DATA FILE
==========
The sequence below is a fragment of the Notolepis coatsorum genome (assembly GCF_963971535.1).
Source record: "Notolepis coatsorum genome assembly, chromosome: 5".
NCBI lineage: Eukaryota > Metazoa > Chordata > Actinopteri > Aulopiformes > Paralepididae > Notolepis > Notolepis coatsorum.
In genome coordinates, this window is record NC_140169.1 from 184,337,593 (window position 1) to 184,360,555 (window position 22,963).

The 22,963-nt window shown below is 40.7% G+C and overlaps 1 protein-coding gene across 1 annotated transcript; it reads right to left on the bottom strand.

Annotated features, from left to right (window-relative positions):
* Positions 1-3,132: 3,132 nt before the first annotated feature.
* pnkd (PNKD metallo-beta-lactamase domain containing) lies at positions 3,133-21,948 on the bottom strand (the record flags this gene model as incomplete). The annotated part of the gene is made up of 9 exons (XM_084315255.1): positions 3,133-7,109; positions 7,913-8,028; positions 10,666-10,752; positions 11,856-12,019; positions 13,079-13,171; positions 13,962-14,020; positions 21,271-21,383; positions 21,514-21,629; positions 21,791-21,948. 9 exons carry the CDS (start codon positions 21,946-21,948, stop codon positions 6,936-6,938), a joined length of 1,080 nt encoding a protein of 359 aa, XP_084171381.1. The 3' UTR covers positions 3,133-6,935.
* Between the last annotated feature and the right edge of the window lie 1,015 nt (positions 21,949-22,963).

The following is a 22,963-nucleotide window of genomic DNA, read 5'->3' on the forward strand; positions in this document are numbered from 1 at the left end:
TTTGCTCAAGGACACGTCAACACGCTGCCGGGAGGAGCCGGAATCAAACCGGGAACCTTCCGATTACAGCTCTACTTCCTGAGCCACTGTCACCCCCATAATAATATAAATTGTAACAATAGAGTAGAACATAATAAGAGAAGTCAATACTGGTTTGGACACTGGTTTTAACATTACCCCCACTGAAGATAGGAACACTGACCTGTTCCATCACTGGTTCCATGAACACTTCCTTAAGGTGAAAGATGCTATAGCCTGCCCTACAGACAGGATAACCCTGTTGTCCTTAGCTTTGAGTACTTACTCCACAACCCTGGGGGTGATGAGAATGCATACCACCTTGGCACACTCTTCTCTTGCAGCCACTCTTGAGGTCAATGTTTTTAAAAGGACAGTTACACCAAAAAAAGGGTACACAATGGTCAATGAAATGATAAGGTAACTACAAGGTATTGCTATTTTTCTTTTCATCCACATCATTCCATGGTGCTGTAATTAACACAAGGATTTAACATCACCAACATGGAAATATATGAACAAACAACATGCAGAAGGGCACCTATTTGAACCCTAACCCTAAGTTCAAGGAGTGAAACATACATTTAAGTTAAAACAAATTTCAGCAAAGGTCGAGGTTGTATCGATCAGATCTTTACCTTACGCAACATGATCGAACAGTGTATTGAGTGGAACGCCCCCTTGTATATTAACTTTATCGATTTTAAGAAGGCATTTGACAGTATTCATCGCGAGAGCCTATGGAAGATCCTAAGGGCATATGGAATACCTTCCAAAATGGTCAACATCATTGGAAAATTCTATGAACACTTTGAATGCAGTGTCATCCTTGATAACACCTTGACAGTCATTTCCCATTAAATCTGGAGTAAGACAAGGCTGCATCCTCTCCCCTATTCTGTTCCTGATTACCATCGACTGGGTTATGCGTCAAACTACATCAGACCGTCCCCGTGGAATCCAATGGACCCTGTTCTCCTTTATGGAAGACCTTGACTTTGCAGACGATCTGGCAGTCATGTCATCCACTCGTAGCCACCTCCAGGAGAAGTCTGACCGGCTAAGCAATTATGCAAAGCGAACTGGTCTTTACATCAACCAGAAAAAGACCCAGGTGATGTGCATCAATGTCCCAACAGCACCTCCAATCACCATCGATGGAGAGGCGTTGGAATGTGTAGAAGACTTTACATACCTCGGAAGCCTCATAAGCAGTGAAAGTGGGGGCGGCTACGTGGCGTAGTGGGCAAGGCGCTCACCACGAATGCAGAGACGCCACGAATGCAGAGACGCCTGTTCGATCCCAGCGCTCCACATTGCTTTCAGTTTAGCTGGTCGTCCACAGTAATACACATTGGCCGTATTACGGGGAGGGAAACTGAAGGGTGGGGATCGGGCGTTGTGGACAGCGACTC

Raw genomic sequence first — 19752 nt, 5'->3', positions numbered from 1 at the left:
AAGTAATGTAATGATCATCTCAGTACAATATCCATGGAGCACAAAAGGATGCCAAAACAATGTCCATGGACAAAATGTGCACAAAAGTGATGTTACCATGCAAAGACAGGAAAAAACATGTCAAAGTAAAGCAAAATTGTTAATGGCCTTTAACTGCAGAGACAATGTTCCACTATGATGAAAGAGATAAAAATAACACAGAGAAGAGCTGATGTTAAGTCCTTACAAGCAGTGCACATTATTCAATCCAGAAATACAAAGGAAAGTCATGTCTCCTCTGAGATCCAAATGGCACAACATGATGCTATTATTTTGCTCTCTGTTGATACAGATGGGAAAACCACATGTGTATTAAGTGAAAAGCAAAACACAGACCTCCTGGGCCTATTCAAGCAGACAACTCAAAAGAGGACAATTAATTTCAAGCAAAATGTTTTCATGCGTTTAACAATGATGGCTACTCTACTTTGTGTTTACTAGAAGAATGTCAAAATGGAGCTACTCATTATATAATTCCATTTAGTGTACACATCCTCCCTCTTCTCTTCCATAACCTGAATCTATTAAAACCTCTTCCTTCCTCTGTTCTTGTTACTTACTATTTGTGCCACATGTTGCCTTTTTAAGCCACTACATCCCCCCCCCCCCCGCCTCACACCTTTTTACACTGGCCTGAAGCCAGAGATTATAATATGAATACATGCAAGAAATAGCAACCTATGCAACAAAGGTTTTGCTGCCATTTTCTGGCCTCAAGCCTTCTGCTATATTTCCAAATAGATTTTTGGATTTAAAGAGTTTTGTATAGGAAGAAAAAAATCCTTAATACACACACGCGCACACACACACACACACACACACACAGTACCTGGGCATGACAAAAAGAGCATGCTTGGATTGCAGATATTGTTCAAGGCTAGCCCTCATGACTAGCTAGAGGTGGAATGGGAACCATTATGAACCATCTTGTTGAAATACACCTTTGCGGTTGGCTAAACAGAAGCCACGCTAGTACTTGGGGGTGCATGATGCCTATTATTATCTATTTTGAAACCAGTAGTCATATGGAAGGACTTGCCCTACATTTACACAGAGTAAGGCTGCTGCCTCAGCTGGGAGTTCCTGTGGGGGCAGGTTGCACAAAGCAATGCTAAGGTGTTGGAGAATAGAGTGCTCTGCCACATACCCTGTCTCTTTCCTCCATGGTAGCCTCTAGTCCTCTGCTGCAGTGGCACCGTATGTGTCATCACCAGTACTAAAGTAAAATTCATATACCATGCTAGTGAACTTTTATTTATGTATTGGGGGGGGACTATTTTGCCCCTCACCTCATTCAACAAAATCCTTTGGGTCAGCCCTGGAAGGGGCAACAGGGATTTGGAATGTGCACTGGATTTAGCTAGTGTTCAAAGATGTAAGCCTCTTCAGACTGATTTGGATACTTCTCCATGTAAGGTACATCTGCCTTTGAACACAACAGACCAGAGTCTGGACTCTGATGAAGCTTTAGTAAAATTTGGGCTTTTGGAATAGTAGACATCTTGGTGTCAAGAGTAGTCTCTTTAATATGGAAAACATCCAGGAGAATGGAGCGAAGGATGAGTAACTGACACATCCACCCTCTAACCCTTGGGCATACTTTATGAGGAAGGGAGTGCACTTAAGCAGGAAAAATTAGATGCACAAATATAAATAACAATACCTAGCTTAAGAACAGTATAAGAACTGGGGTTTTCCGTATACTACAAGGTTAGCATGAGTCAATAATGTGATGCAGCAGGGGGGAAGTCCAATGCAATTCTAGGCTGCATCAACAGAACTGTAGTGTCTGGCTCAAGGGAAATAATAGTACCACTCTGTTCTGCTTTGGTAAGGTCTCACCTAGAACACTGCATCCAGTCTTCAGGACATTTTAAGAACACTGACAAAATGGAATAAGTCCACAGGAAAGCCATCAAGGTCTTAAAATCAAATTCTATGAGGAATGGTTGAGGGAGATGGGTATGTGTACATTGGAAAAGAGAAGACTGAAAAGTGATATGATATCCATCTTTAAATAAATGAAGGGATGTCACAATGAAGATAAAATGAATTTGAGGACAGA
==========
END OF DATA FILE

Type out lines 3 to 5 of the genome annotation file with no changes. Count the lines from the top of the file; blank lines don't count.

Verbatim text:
NCBI lineage: Eukaryota > Metazoa > Chordata > Actinopteri > Aulopiformes > Paralepididae > Notolepis > Notolepis coatsorum.
In genome coordinates, this window is record NC_140169.1 from 184,337,593 (window position 1) to 184,360,555 (window position 22,963).

The 22,963-nt window shown below is 40.7% G+C and overlaps 1 protein-coding gene across 1 annotated transcript; it reads right to left on the bottom strand.